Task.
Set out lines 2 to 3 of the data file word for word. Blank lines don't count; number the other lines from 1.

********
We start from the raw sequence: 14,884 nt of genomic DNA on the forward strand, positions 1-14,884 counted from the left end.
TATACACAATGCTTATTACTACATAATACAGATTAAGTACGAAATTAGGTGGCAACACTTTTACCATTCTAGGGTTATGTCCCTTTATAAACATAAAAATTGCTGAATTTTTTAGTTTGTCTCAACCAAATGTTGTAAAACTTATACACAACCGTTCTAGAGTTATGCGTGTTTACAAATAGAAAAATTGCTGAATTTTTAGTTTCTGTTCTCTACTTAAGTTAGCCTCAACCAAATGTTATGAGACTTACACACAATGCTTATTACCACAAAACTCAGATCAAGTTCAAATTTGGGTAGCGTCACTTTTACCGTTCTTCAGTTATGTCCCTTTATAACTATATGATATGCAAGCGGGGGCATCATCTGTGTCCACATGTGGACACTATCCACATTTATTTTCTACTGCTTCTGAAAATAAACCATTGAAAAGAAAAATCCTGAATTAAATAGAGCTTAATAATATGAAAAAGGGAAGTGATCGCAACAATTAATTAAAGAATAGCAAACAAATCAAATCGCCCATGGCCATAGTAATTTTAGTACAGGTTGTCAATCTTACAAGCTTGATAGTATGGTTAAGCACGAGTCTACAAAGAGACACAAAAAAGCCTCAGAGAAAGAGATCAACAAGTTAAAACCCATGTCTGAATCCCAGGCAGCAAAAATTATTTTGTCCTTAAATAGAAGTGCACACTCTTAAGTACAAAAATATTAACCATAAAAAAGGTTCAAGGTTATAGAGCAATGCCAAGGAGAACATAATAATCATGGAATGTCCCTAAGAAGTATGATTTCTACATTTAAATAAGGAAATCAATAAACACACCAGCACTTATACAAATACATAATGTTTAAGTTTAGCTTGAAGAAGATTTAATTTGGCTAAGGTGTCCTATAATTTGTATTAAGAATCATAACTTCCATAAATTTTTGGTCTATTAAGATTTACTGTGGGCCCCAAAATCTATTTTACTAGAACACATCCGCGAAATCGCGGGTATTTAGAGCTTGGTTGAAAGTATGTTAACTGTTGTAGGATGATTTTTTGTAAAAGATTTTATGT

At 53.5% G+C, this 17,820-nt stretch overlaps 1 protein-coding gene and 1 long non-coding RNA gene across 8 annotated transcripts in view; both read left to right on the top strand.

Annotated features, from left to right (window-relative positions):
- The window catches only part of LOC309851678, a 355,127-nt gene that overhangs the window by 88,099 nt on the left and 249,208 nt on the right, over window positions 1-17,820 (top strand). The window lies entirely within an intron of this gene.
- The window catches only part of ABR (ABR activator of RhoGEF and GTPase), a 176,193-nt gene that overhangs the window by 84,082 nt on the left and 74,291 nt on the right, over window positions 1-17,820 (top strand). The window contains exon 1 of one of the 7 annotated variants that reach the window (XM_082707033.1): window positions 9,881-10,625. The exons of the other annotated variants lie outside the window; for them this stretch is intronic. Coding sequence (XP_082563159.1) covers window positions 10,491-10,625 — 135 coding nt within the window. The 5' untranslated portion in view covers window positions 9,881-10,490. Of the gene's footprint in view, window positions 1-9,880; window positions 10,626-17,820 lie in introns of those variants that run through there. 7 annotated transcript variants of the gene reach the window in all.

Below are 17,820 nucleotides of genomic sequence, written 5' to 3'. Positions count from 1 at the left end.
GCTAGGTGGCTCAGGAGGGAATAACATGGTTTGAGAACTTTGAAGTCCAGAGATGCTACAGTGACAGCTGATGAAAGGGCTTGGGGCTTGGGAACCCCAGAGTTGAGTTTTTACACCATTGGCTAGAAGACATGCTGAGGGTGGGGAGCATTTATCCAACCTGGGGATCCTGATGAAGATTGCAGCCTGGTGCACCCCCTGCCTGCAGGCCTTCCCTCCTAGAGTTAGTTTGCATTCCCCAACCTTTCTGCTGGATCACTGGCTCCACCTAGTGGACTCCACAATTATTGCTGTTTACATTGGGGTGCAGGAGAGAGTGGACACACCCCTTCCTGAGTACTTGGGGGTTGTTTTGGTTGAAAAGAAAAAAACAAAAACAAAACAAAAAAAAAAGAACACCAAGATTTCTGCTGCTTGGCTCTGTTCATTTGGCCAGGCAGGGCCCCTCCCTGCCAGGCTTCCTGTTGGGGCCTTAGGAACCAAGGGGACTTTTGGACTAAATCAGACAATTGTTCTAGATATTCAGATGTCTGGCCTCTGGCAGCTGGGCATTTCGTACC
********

TATACACAATGCTTATTACTACATAATACAGATTAAGTACGAAATTAGGTGGCAACACTTTTACCATTCTAGGGTTATGTCCCTTTATAAACATAAAAATTGCTGAATTTTTTAGTTTGTCTCAACCAAATGTTGTAAAACTTATACACAACCGTTCTAGAGTTATGCGTGTTTACAAATAGAAAAATTGCTGAATTTTTAGTTTCTGTTCTCTACTTAAGTTAGCCTCAACCAAATGTTATGAGACTTACACACAATGCTTATTACCACAAAACTCAGATCAAGTTCAAATTTGGGTAGCGTCACTTTTACCGTTCTTCAGTTATGTCCCTTTATAACTATATGATATGCAAGCGGGGGCATCATCTGTGTCCACATGTGGACACTATCCACATTTATTTTCTACTGCTTCTGAAAATAAACCATTGAAAAGAAAAATCCTGAATTAAATAGAGCTTAATAATATGAAAAAGGGAAGTGATCGCAACAATTAATTAAAGAATAGCAAACAAATCAAATCGCCCATGGCCATAGTAATTTTAGTACAGGTTGTCAATCTTACAAGCTTGATAGTATGGTTAAGCACGAGTCTACAAAGAGACACAAAAAAGCCTCAGAGAAAGAGATCAACAAGTTAAAACCCATGTCTGAATCCCAGGCAGCAAAAATTATTTTGTCCTTAAATAGAAGTGCACACTCTTAAGTACAAAAATATTAACCATAAAAAAGGTTCAAGGTTATAGAGCAATGCCAAGGAGAACATAATAATCATGGAATGTCCCTAAGAAGTATGATTTCTACATTTAAATAAGGAAATCAATAAACACACCAGCACTTATACAAATACATAATGTTTAAGTTTAGCTTGAAGAAGATTTAATTTGGCTAAGGTGTCCTATAATTTGTATTAAGAATCATAACTTCCATAAATTTTTGGTCTATTAAGATTTACTGTGGGCCCCAAAATCTATTTTACTAGAACACATCCGCGAAATCGCGGGTATTTAGAGCTTGGTTGAAAGTATGTTAACTGTTGTAGGATGATTTTTTGTAAAAGATTTTATGT

At 53.5% G+C, this 17,820-nt stretch overlaps 1 protein-coding gene and 1 long non-coding RNA gene across 8 annotated transcripts in view; both read left to right on the top strand.